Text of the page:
By Cameron Stuart | Radio Director
In the 1990s, it was tough to turn your head and not see a plastering of black culture, be it on your TV screen, in the movie theaters, in the retail stores or hearing it through a car radio passing by.
Did the decade still have its fair share of race relations issues? Of course. From Rodney King to O.J. Simpson, there were issues that were still there in America, but there was now an undeniable platform for black people across the country. Unlike during race issues of the 1960s and ’70s, people could now hear about problems facing black people in the mainstream media from Arsenio Hall instead of Johnny Carson. They could hear it through the music of N.W.A. rather than Bob Dylan on the radio and see the success on the mainstream charts. They could see movies about very real gang violence facing young black people in the inner cities in “Boyz n the Hood” in every theater rather than watching the Jets and the Sharks duke it out in “West Side Story.”
Dr. Tyrha Lindsey-Warren, a clinical assistant professor of marketing, doesn’t believe the ’90s represented a rise in black culture, but rather a bigger platform. She also thinks pin-pointing the ’90s as the time where black culture rose as “unfair and limiting.”
“Black culture has been very influential throughout American history, since the beginning of American history, from the Harlem Renaissance to gospel music and beyond,” Lindsey-Warren said.
TV began to portray something of a more realistic picture of the black teenager, straying away from “The Cosby Show” and introducing a young, witty, urban superstar in Will Smith in “The Fresh Prince of Bel-Air.” The show not only portrayed how young black men from the city were talking and acting with their friends, but also the clash of cultures Smith faced when dealing with what was traditionally seen as white, suburban, affluent setting in Bel-Air. The show bridged the gap not only between black and white teenagers and family stereotypes, but also between black people of the city and those from suburban areas, making a voice for every black demographic.
Lindsey-Warren, who also worked as a director of television for Quincy Jones/David Salzman Entertainment, worked on the last season of “The Fresh Prince of Bel-Air” and credited the show’s success to, among other things, its family values.
“It wasn’t so much about the premise of the poor kid from Philadelphia moving in with his rich family in Beverly Hills, it was about family issues, which is universal,” Lindsey-Warren said. “They weren’t necessarily talking about black families, they were talking about universal themes that all families deal with.”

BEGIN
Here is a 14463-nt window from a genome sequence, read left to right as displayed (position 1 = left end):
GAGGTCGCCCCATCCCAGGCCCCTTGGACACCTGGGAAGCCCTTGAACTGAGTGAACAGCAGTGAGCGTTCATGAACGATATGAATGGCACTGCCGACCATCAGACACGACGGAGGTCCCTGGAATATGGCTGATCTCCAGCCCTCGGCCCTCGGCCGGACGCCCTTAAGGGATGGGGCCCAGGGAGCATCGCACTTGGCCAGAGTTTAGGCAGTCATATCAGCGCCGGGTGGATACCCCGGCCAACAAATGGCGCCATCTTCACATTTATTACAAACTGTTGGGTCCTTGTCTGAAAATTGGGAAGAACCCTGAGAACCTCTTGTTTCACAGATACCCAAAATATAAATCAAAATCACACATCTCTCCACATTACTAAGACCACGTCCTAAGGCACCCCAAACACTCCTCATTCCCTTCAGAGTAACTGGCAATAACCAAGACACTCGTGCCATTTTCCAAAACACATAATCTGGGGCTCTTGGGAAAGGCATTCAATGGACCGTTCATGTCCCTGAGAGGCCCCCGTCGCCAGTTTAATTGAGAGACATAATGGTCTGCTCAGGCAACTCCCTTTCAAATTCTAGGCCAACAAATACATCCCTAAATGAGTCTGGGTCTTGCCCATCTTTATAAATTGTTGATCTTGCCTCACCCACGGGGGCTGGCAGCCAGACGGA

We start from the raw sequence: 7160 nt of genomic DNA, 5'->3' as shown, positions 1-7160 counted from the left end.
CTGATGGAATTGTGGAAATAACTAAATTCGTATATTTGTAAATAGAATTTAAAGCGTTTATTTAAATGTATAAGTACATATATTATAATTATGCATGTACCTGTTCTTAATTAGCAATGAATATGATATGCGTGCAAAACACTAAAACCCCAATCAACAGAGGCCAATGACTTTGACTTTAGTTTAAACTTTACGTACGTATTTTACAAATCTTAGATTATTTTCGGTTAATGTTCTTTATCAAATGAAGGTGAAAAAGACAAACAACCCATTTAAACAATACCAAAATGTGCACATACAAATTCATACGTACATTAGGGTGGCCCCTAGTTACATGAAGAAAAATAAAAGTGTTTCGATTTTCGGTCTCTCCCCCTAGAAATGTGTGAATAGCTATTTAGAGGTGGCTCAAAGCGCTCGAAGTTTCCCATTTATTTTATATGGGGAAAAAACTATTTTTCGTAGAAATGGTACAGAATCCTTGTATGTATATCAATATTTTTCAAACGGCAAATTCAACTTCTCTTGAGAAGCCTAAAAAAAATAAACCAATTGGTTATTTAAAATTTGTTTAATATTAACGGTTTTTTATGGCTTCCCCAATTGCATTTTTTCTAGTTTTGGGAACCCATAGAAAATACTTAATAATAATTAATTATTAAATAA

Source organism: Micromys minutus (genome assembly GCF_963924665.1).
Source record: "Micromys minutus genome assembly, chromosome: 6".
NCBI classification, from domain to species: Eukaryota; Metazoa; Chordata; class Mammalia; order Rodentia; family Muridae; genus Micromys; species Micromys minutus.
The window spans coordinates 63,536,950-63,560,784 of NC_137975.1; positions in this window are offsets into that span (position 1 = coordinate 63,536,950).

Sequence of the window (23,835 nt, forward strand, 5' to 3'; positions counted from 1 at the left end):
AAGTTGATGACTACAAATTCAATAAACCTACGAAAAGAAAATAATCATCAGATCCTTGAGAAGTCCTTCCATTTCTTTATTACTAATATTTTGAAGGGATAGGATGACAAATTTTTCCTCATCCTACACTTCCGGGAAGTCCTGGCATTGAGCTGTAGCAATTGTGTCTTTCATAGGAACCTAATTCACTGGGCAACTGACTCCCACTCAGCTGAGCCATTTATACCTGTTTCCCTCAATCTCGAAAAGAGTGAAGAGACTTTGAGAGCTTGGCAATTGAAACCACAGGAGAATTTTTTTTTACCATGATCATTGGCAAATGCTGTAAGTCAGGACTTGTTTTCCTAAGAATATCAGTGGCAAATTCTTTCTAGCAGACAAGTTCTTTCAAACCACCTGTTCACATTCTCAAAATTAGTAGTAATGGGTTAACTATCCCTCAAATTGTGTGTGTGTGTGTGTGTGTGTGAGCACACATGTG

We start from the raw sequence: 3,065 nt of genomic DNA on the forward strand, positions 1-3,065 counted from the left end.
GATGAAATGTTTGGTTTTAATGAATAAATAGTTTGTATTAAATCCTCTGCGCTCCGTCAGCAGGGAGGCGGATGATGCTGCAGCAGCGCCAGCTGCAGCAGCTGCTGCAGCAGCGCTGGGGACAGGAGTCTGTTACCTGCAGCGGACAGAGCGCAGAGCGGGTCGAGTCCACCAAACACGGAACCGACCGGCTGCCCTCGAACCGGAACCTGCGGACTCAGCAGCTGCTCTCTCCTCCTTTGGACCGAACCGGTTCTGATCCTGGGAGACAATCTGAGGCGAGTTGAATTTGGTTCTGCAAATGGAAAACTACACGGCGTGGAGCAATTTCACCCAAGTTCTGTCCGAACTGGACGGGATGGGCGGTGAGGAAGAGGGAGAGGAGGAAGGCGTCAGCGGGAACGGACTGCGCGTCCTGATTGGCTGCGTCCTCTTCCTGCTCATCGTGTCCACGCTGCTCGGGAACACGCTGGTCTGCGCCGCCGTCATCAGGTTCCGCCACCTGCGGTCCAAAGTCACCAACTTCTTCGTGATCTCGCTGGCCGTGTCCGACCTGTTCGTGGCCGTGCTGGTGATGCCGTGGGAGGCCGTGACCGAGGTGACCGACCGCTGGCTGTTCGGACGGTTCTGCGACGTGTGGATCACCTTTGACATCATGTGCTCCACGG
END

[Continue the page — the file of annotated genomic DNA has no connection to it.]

In comedy, “In Living Color” was a sketch show but was everything “Saturday Night Live” wasn’t. It had a primarily black cast, and they were not afraid to take on racial differences and make them into comedy. Instead of having a popular pop or rock act of the time performing during the show, they would have the occasional hip hop artist accompany the “Fly Girls” — a mixed race group of hip hop dancers bringing street dance to the TV screen in a way only rivaled by “Soul Train.” The show was a springboard for a slew of black comedians such as the Wayans brothers and Jamie Foxx but also for Jim Carrey and Jennifer Lopez, who was a dancer on the show. In 1992, a more traditional sitcom, “Martin,” showed the everyday struggles of a black DJ living in the inner city with humorous anecdotes and introduced the world to Martin Lawrence. It, like “Fresh Prince,” delved into real, everyday issues that everyone can relate to like an up-and-down career and married life.
While the 1980s were a breeding ground for hip-hop music, the ’90s were where it came of age. Through the introduction of gangster rap into the mainstream, America got a look into the streets of inner cities with real issues, mainly New York and Los Angeles. Maybe more importantly for the culture that it was being heard and shared across the country, it was beloved not just by black people, it became a huge hit among white teenagers as well. While in generations before, being cool for white kids meant being like Arthur Fonzarelli or Marilyn Monroe, now they aspired to be like Tupac, Biggie Smalls or Salt N’ Pepa.
Burleson senior Chris McRae got attracted to hip-hop, especially ’90s gangster rap, at a young age.
“I think people found it so much different from rock and kind of that up beat pop at the time,” McRae said. “They talked about real issues and whether suburban kids faced them or not, it was cool nonetheless.”
The hip-hop generation transformed not only music but also the fashion of America’s youth in the decade. Gone were the days of leather jackets, perms and pant suits. Hip-hop replaced the old trends with jumpsuits, fades and parachute pants and Led Zeppelin tshirts became the iconic Run-DMC ones on the shelves, all to go along with LL Cool J’s signature Kangol bucket hat. T-shirts with the faces of Malcolm X and Oakland Raiders hats became the style for suburban white kids all across America. To this day, hip-hop is still an incredibly popular genre of music among teenagers in America, especially those in the suburbs.
Like hip-hop itself, black culture and fashion had a niche audience before the ’90s, limited to the inner cities and rarely seen mass advertised. In the ’90s, however, through not just music and fashion but through TV and movies, black culture became pop culture, and has largely been on that throne ever since.